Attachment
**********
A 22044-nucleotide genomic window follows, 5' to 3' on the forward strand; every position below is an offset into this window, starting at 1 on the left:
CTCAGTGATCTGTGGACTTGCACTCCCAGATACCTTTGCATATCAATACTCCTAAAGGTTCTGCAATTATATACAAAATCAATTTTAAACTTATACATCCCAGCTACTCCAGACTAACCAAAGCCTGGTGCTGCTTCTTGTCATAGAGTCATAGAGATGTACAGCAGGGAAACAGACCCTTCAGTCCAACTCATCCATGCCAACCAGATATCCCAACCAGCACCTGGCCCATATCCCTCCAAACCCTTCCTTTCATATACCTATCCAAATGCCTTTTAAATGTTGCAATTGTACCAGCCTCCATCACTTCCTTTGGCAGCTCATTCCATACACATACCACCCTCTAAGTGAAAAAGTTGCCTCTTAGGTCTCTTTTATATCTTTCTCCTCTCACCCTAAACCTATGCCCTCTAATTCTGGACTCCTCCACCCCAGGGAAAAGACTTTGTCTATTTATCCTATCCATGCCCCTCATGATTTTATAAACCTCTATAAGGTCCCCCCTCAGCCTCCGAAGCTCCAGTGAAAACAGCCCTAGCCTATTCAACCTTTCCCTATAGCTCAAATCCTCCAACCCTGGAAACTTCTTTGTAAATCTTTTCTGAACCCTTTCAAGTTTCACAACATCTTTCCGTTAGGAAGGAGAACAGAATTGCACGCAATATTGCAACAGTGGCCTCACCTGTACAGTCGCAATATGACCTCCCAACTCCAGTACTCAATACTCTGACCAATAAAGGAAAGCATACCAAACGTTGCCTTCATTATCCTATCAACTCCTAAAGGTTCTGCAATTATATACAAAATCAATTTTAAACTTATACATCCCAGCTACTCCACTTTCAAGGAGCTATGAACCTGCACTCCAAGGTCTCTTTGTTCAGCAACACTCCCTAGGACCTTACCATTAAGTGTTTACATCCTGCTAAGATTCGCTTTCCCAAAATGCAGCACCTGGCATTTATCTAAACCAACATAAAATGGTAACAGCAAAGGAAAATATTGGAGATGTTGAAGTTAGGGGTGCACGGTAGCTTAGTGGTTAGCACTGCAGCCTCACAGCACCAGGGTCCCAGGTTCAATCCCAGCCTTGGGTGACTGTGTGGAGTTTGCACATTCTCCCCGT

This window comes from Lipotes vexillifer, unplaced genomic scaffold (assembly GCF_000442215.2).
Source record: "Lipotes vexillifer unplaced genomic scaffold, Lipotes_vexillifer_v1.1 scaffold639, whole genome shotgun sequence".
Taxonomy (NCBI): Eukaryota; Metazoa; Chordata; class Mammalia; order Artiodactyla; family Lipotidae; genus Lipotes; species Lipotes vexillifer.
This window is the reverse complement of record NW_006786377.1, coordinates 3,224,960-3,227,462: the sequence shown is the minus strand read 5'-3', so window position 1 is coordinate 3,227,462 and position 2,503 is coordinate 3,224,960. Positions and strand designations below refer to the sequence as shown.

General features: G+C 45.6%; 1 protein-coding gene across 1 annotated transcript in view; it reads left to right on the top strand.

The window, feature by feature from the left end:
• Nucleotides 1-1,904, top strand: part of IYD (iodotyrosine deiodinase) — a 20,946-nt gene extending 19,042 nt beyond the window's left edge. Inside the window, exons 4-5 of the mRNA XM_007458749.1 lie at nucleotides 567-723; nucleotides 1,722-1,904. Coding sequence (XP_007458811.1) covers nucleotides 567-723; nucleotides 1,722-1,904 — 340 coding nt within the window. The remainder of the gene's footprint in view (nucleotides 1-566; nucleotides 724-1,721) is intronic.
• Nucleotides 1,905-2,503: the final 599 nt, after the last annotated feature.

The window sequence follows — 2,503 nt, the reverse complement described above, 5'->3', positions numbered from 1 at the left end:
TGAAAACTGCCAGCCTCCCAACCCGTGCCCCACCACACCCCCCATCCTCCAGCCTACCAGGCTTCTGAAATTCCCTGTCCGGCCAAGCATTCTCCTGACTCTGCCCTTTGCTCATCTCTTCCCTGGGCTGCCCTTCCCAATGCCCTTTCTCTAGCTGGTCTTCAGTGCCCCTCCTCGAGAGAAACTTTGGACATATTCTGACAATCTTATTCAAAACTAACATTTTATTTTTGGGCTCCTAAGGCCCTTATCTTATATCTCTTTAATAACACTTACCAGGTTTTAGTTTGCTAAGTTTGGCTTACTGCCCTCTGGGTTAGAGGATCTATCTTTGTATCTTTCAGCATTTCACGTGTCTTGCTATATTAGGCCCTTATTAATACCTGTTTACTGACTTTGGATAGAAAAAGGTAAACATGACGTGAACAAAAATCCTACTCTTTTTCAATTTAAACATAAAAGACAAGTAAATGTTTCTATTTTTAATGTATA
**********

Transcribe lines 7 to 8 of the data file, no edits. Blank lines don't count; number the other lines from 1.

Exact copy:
General features: G+C 45.6%; 1 protein-coding gene across 1 annotated transcript in view; it reads left to right on the top strand.

The window, feature by feature from the left end: